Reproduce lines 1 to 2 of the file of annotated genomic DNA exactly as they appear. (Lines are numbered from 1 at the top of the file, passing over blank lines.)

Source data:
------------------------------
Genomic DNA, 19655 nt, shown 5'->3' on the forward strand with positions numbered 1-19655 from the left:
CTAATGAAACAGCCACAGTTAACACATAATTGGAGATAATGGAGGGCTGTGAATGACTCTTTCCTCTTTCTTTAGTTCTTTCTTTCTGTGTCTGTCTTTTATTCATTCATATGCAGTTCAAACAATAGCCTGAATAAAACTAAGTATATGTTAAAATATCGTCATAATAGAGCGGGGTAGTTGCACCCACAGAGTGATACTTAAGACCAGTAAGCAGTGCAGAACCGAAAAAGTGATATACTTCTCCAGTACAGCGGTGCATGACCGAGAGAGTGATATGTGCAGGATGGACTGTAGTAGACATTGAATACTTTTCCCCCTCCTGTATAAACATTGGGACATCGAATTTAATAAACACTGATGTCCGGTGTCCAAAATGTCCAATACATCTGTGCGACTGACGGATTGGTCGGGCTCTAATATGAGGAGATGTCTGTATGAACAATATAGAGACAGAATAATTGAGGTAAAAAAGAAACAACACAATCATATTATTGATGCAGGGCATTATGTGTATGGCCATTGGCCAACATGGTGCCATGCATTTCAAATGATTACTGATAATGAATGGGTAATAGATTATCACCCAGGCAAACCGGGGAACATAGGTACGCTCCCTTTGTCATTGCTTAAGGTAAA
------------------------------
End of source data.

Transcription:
Genomic DNA, 19655 nt, shown 5'->3' on the forward strand with positions numbered 1-19655 from the left:
CTAATGAAACAGCCACAGTTAACACATAATTGGAGATAATGGAGGGCTGTGAATGACTCTTTCCTCTTTCTTTAGTTCTTTCTTTCTGTGTCTGTCTTTTATTCATTCATATGCAGTTCAAACAATAGCCTGAATAAAACTAAGTATATGTTAAAATATCGTCATAATAGAGCGGGGTAGTTGCACCCACAGAGTGATACTTAAGACCAGTAAGCAGTGCAGAACCGAAAAAGTGATATACTTCTCCAGTACAGCGGTGCATGACCGAGAGAGTGATATGTGCAGGATGGACTGTAGTAGACATTGAATACTTTTCCCCCTCCTGTATAAACATTGGGACATCGAATTTAATAAACACTGATGTCCGGTGTCCAAAATGTCCAATACATCTGTGCGACTGACGGATTGGTCGGGCTCTAATATGAGGAGATGTCTGTATGAACAATATAGAGACAGAATAATTGAGGTAAAAAAGAAACAACACAATCATATTATTGATGCAGGGCATTATGTGTATGGCCATTGGCCAACATGGTGCCATGCATTTCAAATGATTACTGATAATGAATGGGTAATAGATTATCACCCAGGCAAACCGGGGAACATAGGTACGCTCCCTTTGTCATTGCTTAAGGTAAA